Introduction: Colored Soy Wax Candles in Mason Jars
Hello! Welcome to our Instructable! In this Instructable we will teach you how to create colored candles in mason jars simply using a mason jar, some soy wax, some soy wax coloring, and a wick. The process should take no more than an hour and does not require any fancy procedures or equipment. Here are the materials that you will need:
Soy Wax Dye
16oz. Mason Jar
20oz. Glass Jar
8in. Candle Wick
If ordering these supplies from Amazon is too long of a wait for you, or you don’t happen to have these materials lying around your house, you can buy these items from any crafts store like Hobby Lobby or the crafts store of your choosing.
Now that you have your materials all together, let’s get crafting!
Step 1: Boil Water
Place the glass jar that you are going to use in the pan. Pour water into the pan until the bottom of the glass cup is surrounded by at least an inch of water.
Remove the glass cup and begin to boil the water.
WARNING: Do not put water into your cup, only into the pan!
Step 2: Prepare the Wax
While the water is boiling, fill a glass jar with the soy wax. Then, add a small handful of the colored wax dye to the glass jar containing the soy wax. Since the colored wax dye is heavily concentrated, not much is needed to dye the wax the desired color.
WARNING: Make sure to use a glass jar that is undesirable or has no eating or cooking function. The wax that will be poured into the cup is not edible and will stain the jar if not washed properly. Do not take the risk! Use a glass jar whose sole purpose is to melt the wax.
Step 3: Set the Wick
After preparing the wax, set the wick to the bottom of the mason jar with an adhesive or drop of hot glue. EricX Light wicks, which are the wicks we are using for this project, comes with their own adhesive.
Step 4: Melt the Wax
Once the water is boiling, place the glass jar, filled with the wax and colored wax dye, into the pan.
Wait for about five minutes for the wax to begin to melt.
Then, take some stirring instrument and begin to stir the wax regularly in order to help the wax melt quicker and for the colored wax dye to dissolve faster.
WARNING: Be sure to clean your stirring instrument thoroughly with soap and water after every stir to ensure that no wax is able to dry and ruin your utensil.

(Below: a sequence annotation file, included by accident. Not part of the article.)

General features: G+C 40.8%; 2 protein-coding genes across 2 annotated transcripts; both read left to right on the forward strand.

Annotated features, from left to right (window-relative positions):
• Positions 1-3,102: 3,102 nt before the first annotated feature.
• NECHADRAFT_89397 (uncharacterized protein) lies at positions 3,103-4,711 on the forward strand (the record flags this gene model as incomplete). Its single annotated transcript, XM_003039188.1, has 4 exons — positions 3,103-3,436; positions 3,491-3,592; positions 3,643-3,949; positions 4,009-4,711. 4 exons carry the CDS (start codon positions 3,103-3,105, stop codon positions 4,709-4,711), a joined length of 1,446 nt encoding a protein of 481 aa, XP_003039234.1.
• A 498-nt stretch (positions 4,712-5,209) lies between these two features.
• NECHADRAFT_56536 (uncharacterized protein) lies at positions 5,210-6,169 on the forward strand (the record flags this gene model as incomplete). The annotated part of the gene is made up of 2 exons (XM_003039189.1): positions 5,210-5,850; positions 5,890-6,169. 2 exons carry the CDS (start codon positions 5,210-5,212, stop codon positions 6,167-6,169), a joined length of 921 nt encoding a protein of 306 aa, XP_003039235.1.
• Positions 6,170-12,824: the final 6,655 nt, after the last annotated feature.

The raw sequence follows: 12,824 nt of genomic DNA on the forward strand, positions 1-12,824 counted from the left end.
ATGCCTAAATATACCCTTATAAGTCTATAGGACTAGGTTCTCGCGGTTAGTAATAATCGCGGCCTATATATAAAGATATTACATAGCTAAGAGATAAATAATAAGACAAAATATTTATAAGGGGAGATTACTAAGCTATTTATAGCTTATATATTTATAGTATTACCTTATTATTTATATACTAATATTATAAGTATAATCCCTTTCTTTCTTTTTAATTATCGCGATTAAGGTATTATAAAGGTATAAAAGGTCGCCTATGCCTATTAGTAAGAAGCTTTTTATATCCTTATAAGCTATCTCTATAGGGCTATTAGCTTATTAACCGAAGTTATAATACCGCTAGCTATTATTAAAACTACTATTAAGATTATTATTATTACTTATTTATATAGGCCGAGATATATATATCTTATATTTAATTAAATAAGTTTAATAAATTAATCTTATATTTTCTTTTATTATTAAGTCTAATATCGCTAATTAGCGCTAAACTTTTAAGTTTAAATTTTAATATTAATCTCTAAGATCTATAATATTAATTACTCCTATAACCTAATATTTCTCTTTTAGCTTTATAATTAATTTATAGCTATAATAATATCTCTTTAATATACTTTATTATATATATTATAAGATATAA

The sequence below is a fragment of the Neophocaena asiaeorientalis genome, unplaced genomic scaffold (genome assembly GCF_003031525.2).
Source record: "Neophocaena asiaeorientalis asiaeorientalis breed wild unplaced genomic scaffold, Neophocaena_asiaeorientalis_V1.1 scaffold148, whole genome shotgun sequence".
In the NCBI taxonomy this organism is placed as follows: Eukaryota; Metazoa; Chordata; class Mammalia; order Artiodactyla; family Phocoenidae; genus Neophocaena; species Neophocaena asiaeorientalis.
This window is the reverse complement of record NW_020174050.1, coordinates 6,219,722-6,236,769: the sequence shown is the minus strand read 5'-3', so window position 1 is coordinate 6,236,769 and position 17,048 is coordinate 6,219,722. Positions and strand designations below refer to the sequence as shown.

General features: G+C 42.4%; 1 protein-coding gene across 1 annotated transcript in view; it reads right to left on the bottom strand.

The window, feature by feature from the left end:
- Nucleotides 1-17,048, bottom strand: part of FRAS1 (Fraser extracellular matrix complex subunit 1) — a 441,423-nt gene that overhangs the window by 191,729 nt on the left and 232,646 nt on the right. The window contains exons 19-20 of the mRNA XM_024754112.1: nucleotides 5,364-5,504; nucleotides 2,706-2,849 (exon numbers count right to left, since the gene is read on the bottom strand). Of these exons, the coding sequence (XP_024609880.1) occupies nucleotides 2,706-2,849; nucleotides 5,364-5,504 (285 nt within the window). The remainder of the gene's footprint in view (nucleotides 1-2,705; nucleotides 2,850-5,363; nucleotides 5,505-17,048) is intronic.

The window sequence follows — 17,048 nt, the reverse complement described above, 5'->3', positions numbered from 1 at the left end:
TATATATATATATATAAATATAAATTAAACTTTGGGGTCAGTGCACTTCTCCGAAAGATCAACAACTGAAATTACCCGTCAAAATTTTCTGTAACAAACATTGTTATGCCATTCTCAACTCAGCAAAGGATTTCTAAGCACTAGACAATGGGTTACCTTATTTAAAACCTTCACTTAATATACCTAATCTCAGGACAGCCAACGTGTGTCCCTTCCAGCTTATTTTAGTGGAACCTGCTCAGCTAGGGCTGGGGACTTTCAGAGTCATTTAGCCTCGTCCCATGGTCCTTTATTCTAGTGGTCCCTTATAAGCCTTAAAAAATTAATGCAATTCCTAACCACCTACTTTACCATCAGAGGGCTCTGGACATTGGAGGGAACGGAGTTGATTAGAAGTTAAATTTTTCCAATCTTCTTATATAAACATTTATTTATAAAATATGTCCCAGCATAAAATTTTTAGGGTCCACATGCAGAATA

Continue this process until the wax has become completely clear and there are no white chunks of wax.
There may still be some colored wax flakes not dissolved in the wax. This is okay! Having some undissolved colored wax flakes will do no harm to the candle.
Step 5: Pour the Wax Into the Mason Jar
Once the wax is melted and most of the colored wax dye has dissolved, begin to pour the wax into the mason jar.
WARNING: The glass jar containing your melted wax will be very hot! Be sure to use oven mitts or another type of hand protection to prevent any burns to your hand!
Fill the mason jar up to the its neck, the part of the mason jar near where you twist on the top. This is to ensure that you will be able to close the mason jar with the wick inside.
If the glass jar you used did not have enough melted wax to fill the entire mason jar, simply go and melt more wax with the same wax dye in the glass jar and pour the melted wax into the mason jar until you reach the mason jar's neck.
WARNING: Never pour hot wax down the drain! If you have extra melted wax that you need to dispose, pour it into a garbage back or trash can in spurts. Make sure to clean out the glass cup you use very well before any of the wax has a chance to dry.
Step 6: Allow the Wax to Cool
Because the wax is still very warm, make sure you place the mason jar on a surface that is sturdy and resistant to heat. A cutting board or granite counter top are perfect places for the mason jar to cool.
Leave the mason jar to cool for at least five to six hours. This is a long time, so feel free to do other things while you hate for the wax to cool. Just don't forget about it!
Step 7: Congrats!
When the wax is cool, you can light your colored, mason jar candle!
Just make sure that you have a long enough lighter for when the wick begins to burn deeper into the mason jar...